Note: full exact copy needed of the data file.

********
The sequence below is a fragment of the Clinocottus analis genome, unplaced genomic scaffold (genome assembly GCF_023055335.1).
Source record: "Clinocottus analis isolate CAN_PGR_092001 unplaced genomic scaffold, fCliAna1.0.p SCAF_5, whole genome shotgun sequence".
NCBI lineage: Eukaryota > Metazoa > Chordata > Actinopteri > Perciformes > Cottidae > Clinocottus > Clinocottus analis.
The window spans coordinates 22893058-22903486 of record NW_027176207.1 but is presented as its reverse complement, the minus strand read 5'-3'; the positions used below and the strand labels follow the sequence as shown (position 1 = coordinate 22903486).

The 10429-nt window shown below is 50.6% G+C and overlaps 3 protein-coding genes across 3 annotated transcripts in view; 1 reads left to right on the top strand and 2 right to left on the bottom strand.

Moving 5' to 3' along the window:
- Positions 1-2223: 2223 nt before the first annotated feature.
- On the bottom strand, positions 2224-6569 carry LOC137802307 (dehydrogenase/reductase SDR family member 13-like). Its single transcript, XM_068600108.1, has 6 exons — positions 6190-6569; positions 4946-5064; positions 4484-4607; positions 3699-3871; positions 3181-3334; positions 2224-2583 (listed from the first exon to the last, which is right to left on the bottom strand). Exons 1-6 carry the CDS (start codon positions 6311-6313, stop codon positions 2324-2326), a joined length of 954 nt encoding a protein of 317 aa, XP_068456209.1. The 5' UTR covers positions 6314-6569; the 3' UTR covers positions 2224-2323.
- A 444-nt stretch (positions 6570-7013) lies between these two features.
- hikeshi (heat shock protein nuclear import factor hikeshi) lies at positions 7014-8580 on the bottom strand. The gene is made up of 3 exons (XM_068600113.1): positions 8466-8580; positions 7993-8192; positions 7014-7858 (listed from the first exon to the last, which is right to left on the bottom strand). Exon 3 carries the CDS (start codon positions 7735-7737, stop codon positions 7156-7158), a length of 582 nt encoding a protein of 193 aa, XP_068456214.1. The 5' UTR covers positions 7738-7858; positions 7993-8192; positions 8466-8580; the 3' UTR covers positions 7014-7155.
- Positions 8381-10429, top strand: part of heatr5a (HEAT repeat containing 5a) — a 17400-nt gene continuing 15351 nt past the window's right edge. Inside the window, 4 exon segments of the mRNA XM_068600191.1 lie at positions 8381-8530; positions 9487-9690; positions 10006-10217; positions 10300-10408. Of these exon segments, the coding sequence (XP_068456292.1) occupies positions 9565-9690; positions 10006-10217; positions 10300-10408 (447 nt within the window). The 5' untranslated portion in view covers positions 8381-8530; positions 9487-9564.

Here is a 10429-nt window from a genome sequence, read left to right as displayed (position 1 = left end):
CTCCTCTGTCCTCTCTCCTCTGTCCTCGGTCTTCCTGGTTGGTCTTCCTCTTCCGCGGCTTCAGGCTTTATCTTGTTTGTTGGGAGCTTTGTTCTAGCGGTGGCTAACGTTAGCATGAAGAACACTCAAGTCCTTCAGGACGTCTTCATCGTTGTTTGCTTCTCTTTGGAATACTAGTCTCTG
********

The sequence below is a fragment of the Clinocottus analis genome, unplaced genomic scaffold (genome assembly GCF_023055335.1).
Source record: "Clinocottus analis isolate CAN_PGR_092001 unplaced genomic scaffold, fCliAna1.0.p SCAF_5, whole genome shotgun sequence".
NCBI lineage: Eukaryota > Metazoa > Chordata > Actinopteri > Perciformes > Cottidae > Clinocottus > Clinocottus analis.
The window spans coordinates 22893058-22903486 of record NW_027176207.1 but is presented as its reverse complement, the minus strand read 5'-3'; the positions used below and the strand labels follow the sequence as shown (position 1 = coordinate 22903486).

The 10429-nt window shown below is 50.6% G+C and overlaps 3 protein-coding genes across 3 annotated transcripts in view; 1 reads left to right on the top strand and 2 right to left on the bottom strand.

Moving 5' to 3' along the window:
- Positions 1-2223: 2223 nt before the first annotated feature.
- On the bottom strand, positions 2224-6569 carry LOC137802307 (dehydrogenase/reductase SDR family member 13-like). Its single transcript, XM_068600108.1, has 6 exons — positions 6190-6569; positions 4946-5064; positions 4484-4607; positions 3699-3871; positions 3181-3334; positions 2224-2583 (listed from the first exon to the last, which is right to left on the bottom strand). Exons 1-6 carry the CDS (start codon positions 6311-6313, stop codon positions 2324-2326), a joined length of 954 nt encoding a protein of 317 aa, XP_068456209.1. The 5' UTR covers positions 6314-6569; the 3' UTR covers positions 2224-2323.
- A 444-nt stretch (positions 6570-7013) lies between these two features.
- hikeshi (heat shock protein nuclear import factor hikeshi) lies at positions 7014-8580 on the bottom strand. The gene is made up of 3 exons (XM_068600113.1): positions 8466-8580; positions 7993-8192; positions 7014-7858 (listed from the first exon to the last, which is right to left on the bottom strand). Exon 3 carries the CDS (start codon positions 7735-7737, stop codon positions 7156-7158), a length of 582 nt encoding a protein of 193 aa, XP_068456214.1. The 5' UTR covers positions 7738-7858; positions 7993-8192; positions 8466-8580; the 3' UTR covers positions 7014-7155.
- Positions 8381-10429, top strand: part of heatr5a (HEAT repeat containing 5a) — a 17400-nt gene continuing 15351 nt past the window's right edge. Inside the window, 4 exon segments of the mRNA XM_068600191.1 lie at positions 8381-8530; positions 9487-9690; positions 10006-10217; positions 10300-10408. Of these exon segments, the coding sequence (XP_068456292.1) occupies positions 9565-9690; positions 10006-10217; positions 10300-10408 (447 nt within the window). The 5' untranslated portion in view covers positions 8381-8530; positions 9487-9564.

Here is a 10429-nt window from a genome sequence, read left to right as displayed (position 1 = left end):
CTCCTCTGTCCTCTCTCCTCTGTCCTCGGTCTTCCTGGTTGGTCTTCCTCTTCCGCGGCTTCAGGCTTTATCTTGTTTGTTGGGAGCTTTGTTCTAGCGGTGGCTAACGTTAGCATGAAGAACACTCAAGTCCTTCAGGACGTCTTCATCGTTGTTTGCTTCTCTTTGGAATACTAGTCTCTG